The anime series has been commended for its portrayal of strong friendships, as well as for "memorable characters", "charm", and an ability to appeal to a wide audience. It is credited with changing the genre of magical girls—its heroine must use her powers to fight evil, not simply to have fun as previous magical girls had done. According to Martha Cornog and Timothy Perper, Sailor Moon became popular because of its "strongly-plotted action with fight scenes, rescues" and its "emphasis on feelings and relationships", including some "sexy romance" between Usagi and Mamoru. In contrast, Sailor Moon is also sometimes considered campy and melodramatic, and has been criticised for its use of formulaic plots, monsters of the day, and stock footage.
In the West, Sailor Moon is sometimes associated with the Girl Power movement and with empowering its viewers. As such, it has been compared both favorably and unfavorably with Barbie, Mighty Morphin Power Rangers, Buffy the Vampire Slayer, and Sabrina, the Teenage Witch.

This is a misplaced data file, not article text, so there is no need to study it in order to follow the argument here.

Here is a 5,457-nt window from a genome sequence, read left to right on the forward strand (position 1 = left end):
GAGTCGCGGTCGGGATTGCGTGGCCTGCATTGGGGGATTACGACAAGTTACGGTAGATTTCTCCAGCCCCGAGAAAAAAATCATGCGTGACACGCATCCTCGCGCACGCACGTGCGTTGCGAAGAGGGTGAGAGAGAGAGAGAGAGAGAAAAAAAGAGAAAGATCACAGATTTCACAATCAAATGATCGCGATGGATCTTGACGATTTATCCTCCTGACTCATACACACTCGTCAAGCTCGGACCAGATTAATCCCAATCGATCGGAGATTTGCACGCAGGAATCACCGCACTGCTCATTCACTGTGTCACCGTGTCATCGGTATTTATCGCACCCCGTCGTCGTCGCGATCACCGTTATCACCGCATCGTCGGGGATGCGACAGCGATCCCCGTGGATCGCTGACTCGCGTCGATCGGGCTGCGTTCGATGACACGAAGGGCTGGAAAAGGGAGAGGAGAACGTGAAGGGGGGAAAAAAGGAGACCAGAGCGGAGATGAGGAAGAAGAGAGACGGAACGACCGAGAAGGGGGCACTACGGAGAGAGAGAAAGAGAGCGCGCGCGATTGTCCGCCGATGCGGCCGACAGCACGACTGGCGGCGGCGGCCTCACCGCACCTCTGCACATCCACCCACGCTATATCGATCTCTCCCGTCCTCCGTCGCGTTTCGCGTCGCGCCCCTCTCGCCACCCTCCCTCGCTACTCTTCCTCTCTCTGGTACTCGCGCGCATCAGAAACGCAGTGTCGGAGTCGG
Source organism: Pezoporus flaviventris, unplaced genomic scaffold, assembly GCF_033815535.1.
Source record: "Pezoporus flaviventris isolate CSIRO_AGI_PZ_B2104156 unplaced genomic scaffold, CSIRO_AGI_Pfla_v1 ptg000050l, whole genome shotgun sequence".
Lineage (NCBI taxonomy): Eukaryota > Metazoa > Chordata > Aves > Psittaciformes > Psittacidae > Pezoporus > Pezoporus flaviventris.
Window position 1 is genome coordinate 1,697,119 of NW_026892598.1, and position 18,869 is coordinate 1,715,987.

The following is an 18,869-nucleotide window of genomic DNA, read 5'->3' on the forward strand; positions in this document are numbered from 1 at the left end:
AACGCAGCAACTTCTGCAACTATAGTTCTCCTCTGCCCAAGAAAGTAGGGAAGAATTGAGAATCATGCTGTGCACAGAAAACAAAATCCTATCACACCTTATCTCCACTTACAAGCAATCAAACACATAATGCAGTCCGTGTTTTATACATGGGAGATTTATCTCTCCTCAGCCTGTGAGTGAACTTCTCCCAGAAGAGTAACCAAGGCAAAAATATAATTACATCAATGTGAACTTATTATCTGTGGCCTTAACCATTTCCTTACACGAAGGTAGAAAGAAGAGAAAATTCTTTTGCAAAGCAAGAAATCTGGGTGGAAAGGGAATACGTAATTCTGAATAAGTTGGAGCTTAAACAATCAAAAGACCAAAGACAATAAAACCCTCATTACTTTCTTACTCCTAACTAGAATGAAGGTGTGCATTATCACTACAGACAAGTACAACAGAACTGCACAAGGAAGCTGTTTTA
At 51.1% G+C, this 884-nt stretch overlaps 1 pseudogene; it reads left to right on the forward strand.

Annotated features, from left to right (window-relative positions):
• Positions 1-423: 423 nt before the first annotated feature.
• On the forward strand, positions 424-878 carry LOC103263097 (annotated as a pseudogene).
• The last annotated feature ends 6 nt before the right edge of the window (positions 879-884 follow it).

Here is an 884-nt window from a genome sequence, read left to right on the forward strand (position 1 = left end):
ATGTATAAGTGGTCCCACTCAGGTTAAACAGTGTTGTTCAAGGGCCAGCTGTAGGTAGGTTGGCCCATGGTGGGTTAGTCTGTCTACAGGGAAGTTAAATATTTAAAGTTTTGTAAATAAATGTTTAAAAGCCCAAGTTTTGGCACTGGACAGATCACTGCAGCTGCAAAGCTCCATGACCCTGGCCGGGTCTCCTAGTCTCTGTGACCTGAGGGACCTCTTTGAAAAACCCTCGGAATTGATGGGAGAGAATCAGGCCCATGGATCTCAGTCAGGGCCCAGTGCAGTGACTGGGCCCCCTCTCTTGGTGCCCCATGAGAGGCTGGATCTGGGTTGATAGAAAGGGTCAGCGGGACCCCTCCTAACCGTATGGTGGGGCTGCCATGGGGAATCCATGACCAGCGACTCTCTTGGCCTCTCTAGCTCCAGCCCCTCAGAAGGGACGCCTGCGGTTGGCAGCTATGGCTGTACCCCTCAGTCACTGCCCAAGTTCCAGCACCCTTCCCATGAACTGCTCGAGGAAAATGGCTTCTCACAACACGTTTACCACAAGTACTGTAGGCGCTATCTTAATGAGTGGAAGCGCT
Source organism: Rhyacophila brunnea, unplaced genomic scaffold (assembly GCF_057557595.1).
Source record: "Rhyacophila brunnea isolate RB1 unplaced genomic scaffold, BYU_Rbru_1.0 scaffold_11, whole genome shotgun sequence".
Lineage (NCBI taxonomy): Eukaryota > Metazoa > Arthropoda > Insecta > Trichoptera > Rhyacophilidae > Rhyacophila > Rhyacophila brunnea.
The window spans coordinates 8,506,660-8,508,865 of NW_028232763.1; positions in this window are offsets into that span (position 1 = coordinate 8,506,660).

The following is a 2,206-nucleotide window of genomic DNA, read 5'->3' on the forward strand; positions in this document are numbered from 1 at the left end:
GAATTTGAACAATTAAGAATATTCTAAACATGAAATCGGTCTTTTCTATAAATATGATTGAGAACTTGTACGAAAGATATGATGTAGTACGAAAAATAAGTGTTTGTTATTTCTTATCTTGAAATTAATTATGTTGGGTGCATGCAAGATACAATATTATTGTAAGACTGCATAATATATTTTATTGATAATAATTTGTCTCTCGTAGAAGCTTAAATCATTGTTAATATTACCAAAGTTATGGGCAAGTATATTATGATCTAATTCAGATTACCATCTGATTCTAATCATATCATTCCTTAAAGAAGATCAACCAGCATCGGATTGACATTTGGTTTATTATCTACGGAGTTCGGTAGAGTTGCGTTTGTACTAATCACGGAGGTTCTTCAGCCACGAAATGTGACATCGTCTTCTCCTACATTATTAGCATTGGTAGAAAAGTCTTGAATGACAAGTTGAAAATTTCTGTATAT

Drazen notes that Sailor Moon has two kinds of villains, the Monster of the Day and the "thinking, feeling, humans". Although this is common in anime and manga, it is "almost unheard of in the West". Despite the series' apparent popularity among Western anime fandom, the dubbed version of the series received poor ratings in the United States and did not do well in DVD sales in the United Kingdom. Anne Allison attributes the lack of popularity in the United States primarily to poor marketing (in the United States, the series was initially broadcast at times which did not suit the target audience - weekdays at 9:00 a.m. and 2:00 pm). Executives connected with Sailor Moon suggest that poor localization played a role. Helen McCarthy and Jonathan Clements go further, calling the dub "indifferent", and suggesting that Sailor Moon was put in "dead" timeslots due to local interests. The British distributor, MVM Films, has attributed the poor sales to the United Kingdom release being of the dub only, and that major retailers refused to support the show leading to the DVD release appealing to neither children nor older anime fans.